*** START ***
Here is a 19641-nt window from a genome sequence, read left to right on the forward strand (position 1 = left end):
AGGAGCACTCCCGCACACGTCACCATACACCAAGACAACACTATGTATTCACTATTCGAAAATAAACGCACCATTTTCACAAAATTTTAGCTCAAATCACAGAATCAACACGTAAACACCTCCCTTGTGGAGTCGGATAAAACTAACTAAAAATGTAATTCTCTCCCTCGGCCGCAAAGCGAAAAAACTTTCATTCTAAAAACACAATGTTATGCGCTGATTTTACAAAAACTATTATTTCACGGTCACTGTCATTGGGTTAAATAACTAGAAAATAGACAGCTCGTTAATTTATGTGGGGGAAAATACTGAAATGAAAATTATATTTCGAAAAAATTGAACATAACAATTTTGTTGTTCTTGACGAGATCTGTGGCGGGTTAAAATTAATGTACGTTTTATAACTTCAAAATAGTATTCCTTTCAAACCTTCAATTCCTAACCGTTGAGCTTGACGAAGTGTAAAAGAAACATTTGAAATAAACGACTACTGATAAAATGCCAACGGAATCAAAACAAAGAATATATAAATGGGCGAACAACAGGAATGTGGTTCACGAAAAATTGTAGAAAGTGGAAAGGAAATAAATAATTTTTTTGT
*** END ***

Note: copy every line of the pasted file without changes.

Here is a 19641-nt window from a genome sequence, read left to right on the forward strand (position 1 = left end):
AGGAGCACTCCCGCACACGTCACCATACACCAAGACAACACTATGTATTCACTATTCGAAAATAAACGCACCATTTTCACAAAATTTTAGCTCAAATCACAGAATCAACACGTAAACACCTCCCTTGTGGAGTCGGATAAAACTAACTAAAAATGTAATTCTCTCCCTCGGCCGCAAAGCGAAAAAACTTTCATTCTAAAAACACAATGTTATGCGCTGATTTTACAAAAACTATTATTTCACGGTCACTGTCATTGGGTTAAATAACTAGAAAATAGACAGCTCGTTAATTTATGTGGGGGAAAATACTGAAATGAAAATTATATTTCGAAAAAATTGAACATAACAATTTTGTTGTTCTTGACGAGATCTGTGGCGGGTTAAAATTAATGTACGTTTTATAACTTCAAAATAGTATTCCTTTCAAACCTTCAATTCCTAACCGTTGAGCTTGACGAAGTGTAAAAGAAACATTTGAAATAAACGACTACTGATAAAATGCCAACGGAATCAAAACAAAGAATATATAAATGGGCGAACAACAGGAATGTGGTTCACGAAAAATTGTAGAAAGTGGAAAGGAAATAAATAATTTTTTTGT